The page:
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How to Raise Your Awe Quotient

Did you know that scientists have categorical evidence to prove that experiencing awe, makes you more generous, altruistic and better able to work in a group? I’m still trying to process the fact that there are scientists who specialise in measuring awe.

We all know that it’s an overused, teenage American catchphrase, but before the millennials got their hands on it, awesome used to mean something. To feel awe was to have an experience larger than we can comprehend. Some associate it with a religious enlightenment, to be at one with God, although many an atheist has felt the same over natural phenomenon, such as an extreme lightning display during a storm, or scaling a high peak.

Poets, painters, writers and philosophers have all attempted to relate feelings of awe. John Steinbeck felt it glancing up at giant redwood trees for the first time. Nasa astronaut, Chris Hadfield sensed it on his first spacewalk out of the International Space Station, when he saw Earth in all its magnificence, or in his words, “the raw, omnipresent beauty.”

Dacher Keltner (University of California, Berkley) and Jonathan Haidt (New York University) insist that they can reliably produce and measure awe. Using experiences of natural beauty, stunning architecture or dinosaur skeletons, they claim that awe can be quantified in terms of a scale. They also recorded the body’s response in terms of the appearance of goose bumps on the skin. In doing so, these scientists maintain that even a mild dose of awe, altered the behaviour of those exposed. Awed people became more ethical, creative, generous and felt more connected to people in general. They described themselves as smaller, less self-centred. Keltner believes that awe expands our abilities to sense a bigger picture of the wider world, thus reducing our sense of self.

This may all seem like anecdotal nonsense, until you compare their findings to that of Michiel van Elk, from the University of Amsterdam. Using videos of awe inspiring nature, and control videos that were funny or neutral, van Elk discovered from MRI scans, that awe quiets parts of the frontal lobes and cortex of the brain, associated with a sense of self.

Even if it was subconsciously done, the reduction of the sense of self has been exploited by those in power for millennia, the pharaohs and the pyramids being but one example. The hell-fire and damnation paintings on the walls of ancient churches being another. Despite the negative impact of reducing the sense of self, experiencing awe has many positive effects on our bodies. Keltner and his team list feelings of happiness increasing and stress reducing among his test subjects. He goes as far as asserting that the immune system is boosted by way of reducing cytokine production which promotes inflammation. An enhancement in creativity and memory were also reported, along with a greater proficiency at solving puzzles.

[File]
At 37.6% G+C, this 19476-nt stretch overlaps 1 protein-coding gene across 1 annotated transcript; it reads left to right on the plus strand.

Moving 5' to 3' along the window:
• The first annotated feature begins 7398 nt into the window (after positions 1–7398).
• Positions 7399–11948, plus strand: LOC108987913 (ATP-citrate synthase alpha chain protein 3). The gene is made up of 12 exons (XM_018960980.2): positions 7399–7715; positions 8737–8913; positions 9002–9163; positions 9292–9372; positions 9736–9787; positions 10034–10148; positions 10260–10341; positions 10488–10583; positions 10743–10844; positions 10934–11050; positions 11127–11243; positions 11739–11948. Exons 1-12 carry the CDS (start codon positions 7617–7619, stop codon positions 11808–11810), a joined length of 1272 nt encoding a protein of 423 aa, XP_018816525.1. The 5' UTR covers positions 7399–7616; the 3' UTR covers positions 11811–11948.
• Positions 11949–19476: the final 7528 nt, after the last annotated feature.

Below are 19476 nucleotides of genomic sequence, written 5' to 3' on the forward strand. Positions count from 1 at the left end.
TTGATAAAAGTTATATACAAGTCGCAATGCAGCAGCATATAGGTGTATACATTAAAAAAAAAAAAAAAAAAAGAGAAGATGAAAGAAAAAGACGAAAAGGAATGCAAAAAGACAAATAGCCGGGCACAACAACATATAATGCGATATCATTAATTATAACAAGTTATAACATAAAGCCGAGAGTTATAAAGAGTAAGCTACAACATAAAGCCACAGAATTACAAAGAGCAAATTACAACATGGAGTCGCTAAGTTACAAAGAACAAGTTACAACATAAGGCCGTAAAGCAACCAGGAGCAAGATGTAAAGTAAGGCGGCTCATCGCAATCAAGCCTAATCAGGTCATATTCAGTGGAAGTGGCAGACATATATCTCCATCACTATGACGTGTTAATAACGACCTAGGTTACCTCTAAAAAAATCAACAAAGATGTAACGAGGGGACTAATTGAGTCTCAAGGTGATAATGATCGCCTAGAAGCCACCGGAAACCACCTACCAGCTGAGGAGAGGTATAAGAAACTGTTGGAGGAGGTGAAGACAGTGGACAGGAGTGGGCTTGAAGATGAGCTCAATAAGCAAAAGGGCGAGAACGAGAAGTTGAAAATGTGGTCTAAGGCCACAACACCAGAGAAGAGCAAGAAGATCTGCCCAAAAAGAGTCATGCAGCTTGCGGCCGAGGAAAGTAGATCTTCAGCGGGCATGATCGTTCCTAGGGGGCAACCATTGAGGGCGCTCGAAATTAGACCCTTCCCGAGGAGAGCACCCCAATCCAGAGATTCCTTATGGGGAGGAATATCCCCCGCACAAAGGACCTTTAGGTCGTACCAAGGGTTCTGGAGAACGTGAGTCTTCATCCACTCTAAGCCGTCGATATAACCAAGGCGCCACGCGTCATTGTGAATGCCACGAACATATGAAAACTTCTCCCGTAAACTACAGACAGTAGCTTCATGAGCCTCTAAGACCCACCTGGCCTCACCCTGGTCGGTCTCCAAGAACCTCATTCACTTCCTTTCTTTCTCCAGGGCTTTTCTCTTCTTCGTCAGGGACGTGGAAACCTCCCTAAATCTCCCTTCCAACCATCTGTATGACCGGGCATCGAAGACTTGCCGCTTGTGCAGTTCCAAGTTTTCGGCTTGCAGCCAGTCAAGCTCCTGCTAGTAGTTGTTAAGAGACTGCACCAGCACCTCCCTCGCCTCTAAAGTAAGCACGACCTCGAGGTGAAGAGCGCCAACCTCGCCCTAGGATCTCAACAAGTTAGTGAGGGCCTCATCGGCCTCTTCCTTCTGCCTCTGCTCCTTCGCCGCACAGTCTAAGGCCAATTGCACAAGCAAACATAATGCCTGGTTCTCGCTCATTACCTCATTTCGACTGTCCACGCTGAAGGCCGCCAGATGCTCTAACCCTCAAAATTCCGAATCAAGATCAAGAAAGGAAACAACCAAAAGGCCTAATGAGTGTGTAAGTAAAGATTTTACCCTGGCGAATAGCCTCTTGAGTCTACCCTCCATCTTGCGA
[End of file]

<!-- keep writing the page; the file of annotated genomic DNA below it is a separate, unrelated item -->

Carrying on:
The suggestion that our overall well being is improved with a daily dose of awe raises the questions over how to achieve this magical state on a regular basis, and will the moments of awe become jaded with time? Some controversial scientists, such as Carhart-Harris, suggests dabbling in psychedelics, but I cannot follow his logic in stimulating awe at the expense of your liver function. Other researchers from the University of Central Florida’s Institute for Simulation Training, have a simpler approach. It seems that simulated awe is just as effective as the real thing. Views of Earth in virtual trips to space has a similar impact to that experienced by real astronauts. Reports of tranquillity, elation, feeling small and increased altruism, were greater from test subjects who declared themselves to be non-religious than from those who labelled themselves believers.

Will virtual holodecks, like in the old episodes of Star Trek from the 1980’s, be the new behavioural therapy, or will doctors prescribe a walk along a stormy beach to sooth our fraying nerves? I know which experience I would select given the choice. How about you?

Sam Nash is the author of the sci-fi conspiracy thriller, The Aurora Mandate. Release date TBA. You can find her at or on Twitter @samnashauthor or

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